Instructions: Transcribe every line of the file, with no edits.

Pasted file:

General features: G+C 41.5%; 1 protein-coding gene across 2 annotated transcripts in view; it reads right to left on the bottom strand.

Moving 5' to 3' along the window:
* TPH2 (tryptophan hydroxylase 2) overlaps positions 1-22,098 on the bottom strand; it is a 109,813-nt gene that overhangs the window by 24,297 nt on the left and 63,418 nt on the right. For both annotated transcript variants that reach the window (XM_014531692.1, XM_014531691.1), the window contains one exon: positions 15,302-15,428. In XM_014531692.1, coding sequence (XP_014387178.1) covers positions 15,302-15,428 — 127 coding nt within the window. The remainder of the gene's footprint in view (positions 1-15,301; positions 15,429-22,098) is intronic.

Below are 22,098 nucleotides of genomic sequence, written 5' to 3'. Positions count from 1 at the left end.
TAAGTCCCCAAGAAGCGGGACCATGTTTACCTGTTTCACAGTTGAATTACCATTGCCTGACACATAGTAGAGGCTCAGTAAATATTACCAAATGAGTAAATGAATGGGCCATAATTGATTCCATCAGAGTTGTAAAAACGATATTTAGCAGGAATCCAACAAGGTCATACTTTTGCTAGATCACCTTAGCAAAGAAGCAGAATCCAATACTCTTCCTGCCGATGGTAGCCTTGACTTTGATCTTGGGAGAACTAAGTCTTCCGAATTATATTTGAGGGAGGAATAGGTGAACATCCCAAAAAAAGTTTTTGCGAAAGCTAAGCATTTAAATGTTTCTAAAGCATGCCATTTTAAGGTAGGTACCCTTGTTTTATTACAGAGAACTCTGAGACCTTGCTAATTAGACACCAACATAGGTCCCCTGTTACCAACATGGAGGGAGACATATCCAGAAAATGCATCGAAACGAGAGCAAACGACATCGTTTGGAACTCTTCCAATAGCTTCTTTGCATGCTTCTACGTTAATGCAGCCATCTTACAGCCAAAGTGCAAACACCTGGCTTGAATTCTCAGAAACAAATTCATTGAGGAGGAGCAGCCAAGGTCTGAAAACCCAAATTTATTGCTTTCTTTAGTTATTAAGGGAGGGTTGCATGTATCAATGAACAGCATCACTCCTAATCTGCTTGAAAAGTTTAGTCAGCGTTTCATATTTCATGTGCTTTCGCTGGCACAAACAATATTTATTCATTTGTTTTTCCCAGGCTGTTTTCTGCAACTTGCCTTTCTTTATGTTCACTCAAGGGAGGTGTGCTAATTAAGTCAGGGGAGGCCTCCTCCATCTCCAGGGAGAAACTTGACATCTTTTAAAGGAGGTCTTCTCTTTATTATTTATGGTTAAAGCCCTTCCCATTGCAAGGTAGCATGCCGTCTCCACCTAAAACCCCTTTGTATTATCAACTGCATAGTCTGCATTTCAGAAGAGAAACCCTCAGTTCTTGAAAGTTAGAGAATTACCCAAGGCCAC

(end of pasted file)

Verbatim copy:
General features: G+C 41.5%; 1 protein-coding gene across 2 annotated transcripts in view; it reads right to left on the bottom strand.

Moving 5' to 3' along the window:
* TPH2 (tryptophan hydroxylase 2) overlaps positions 1-22,098 on the bottom strand; it is a 109,813-nt gene that overhangs the window by 24,297 nt on the left and 63,418 nt on the right. For both annotated transcript variants that reach the window (XM_014531692.1, XM_014531691.1), the window contains one exon: positions 15,302-15,428. In XM_014531692.1, coding sequence (XP_014387178.1) covers positions 15,302-15,428 — 127 coding nt within the window. The remainder of the gene's footprint in view (positions 1-15,301; positions 15,429-22,098) is intronic.

Below are 22,098 nucleotides of genomic sequence, written 5' to 3'. Positions count from 1 at the left end.
TAAGTCCCCAAGAAGCGGGACCATGTTTACCTGTTTCACAGTTGAATTACCATTGCCTGACACATAGTAGAGGCTCAGTAAATATTACCAAATGAGTAAATGAATGGGCCATAATTGATTCCATCAGAGTTGTAAAAACGATATTTAGCAGGAATCCAACAAGGTCATACTTTTGCTAGATCACCTTAGCAAAGAAGCAGAATCCAATACTCTTCCTGCCGATGGTAGCCTTGACTTTGATCTTGGGAGAACTAAGTCTTCCGAATTATATTTGAGGGAGGAATAGGTGAACATCCCAAAAAAAGTTTTTGCGAAAGCTAAGCATTTAAATGTTTCTAAAGCATGCCATTTTAAGGTAGGTACCCTTGTTTTATTACAGAGAACTCTGAGACCTTGCTAATTAGACACCAACATAGGTCCCCTGTTACCAACATGGAGGGAGACATATCCAGAAAATGCATCGAAACGAGAGCAAACGACATCGTTTGGAACTCTTCCAATAGCTTCTTTGCATGCTTCTACGTTAATGCAGCCATCTTACAGCCAAAGTGCAAACACCTGGCTTGAATTCTCAGAAACAAATTCATTGAGGAGGAGCAGCCAAGGTCTGAAAACCCAAATTTATTGCTTTCTTTAGTTATTAAGGGAGGGTTGCATGTATCAATGAACAGCATCACTCCTAATCTGCTTGAAAAGTTTAGTCAGCGTTTCATATTTCATGTGCTTTCGCTGGCACAAACAATATTTATTCATTTGTTTTTCCCAGGCTGTTTTCTGCAACTTGCCTTTCTTTATGTTCACTCAAGGGAGGTGTGCTAATTAAGTCAGGGGAGGCCTCCTCCATCTCCAGGGAGAAACTTGACATCTTTTAAAGGAGGTCTTCTCTTTATTATTTATGGTTAAAGCCCTTCCCATTGCAAGGTAGCATGCCGTCTCCACCTAAAACCCCTTTGTATTATCAACTGCATAGTCTGCATTTCAGAAGAGAAACCCTCAGTTCTTGAAAGTTAGAGAATTACCCAAGGCCAC